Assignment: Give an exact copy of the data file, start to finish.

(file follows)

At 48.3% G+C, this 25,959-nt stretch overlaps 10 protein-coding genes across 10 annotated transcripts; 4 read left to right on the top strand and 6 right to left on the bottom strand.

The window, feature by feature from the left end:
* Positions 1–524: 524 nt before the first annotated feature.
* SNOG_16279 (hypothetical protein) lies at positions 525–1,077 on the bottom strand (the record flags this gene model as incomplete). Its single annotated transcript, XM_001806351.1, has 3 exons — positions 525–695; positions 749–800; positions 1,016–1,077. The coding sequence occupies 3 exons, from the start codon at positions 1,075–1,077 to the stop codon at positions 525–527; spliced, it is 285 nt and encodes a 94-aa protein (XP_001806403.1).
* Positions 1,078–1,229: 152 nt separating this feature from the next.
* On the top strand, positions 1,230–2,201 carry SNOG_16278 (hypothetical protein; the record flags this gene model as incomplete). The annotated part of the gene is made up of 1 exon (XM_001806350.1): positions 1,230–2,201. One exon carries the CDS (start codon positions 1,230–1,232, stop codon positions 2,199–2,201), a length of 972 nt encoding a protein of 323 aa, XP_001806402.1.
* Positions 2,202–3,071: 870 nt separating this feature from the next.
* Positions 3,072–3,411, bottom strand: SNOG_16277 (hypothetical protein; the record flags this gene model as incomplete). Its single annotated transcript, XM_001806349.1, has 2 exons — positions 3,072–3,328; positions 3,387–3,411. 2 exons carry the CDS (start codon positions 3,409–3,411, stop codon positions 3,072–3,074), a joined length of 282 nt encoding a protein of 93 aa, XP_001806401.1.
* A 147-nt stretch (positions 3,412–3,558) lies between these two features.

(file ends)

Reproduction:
At 48.3% G+C, this 25,959-nt stretch overlaps 10 protein-coding genes across 10 annotated transcripts; 4 read left to right on the top strand and 6 right to left on the bottom strand.

The window, feature by feature from the left end:
* Positions 1–524: 524 nt before the first annotated feature.
* SNOG_16279 (hypothetical protein) lies at positions 525–1,077 on the bottom strand (the record flags this gene model as incomplete). Its single annotated transcript, XM_001806351.1, has 3 exons — positions 525–695; positions 749–800; positions 1,016–1,077. The coding sequence occupies 3 exons, from the start codon at positions 1,075–1,077 to the stop codon at positions 525–527; spliced, it is 285 nt and encodes a 94-aa protein (XP_001806403.1).
* Positions 1,078–1,229: 152 nt separating this feature from the next.
* On the top strand, positions 1,230–2,201 carry SNOG_16278 (hypothetical protein; the record flags this gene model as incomplete). The annotated part of the gene is made up of 1 exon (XM_001806350.1): positions 1,230–2,201. One exon carries the CDS (start codon positions 1,230–1,232, stop codon positions 2,199–2,201), a length of 972 nt encoding a protein of 323 aa, XP_001806402.1.
* Positions 2,202–3,071: 870 nt separating this feature from the next.
* Positions 3,072–3,411, bottom strand: SNOG_16277 (hypothetical protein; the record flags this gene model as incomplete). Its single annotated transcript, XM_001806349.1, has 2 exons — positions 3,072–3,328; positions 3,387–3,411. 2 exons carry the CDS (start codon positions 3,409–3,411, stop codon positions 3,072–3,074), a joined length of 282 nt encoding a protein of 93 aa, XP_001806401.1.
* A 147-nt stretch (positions 3,412–3,558) lies between these two features.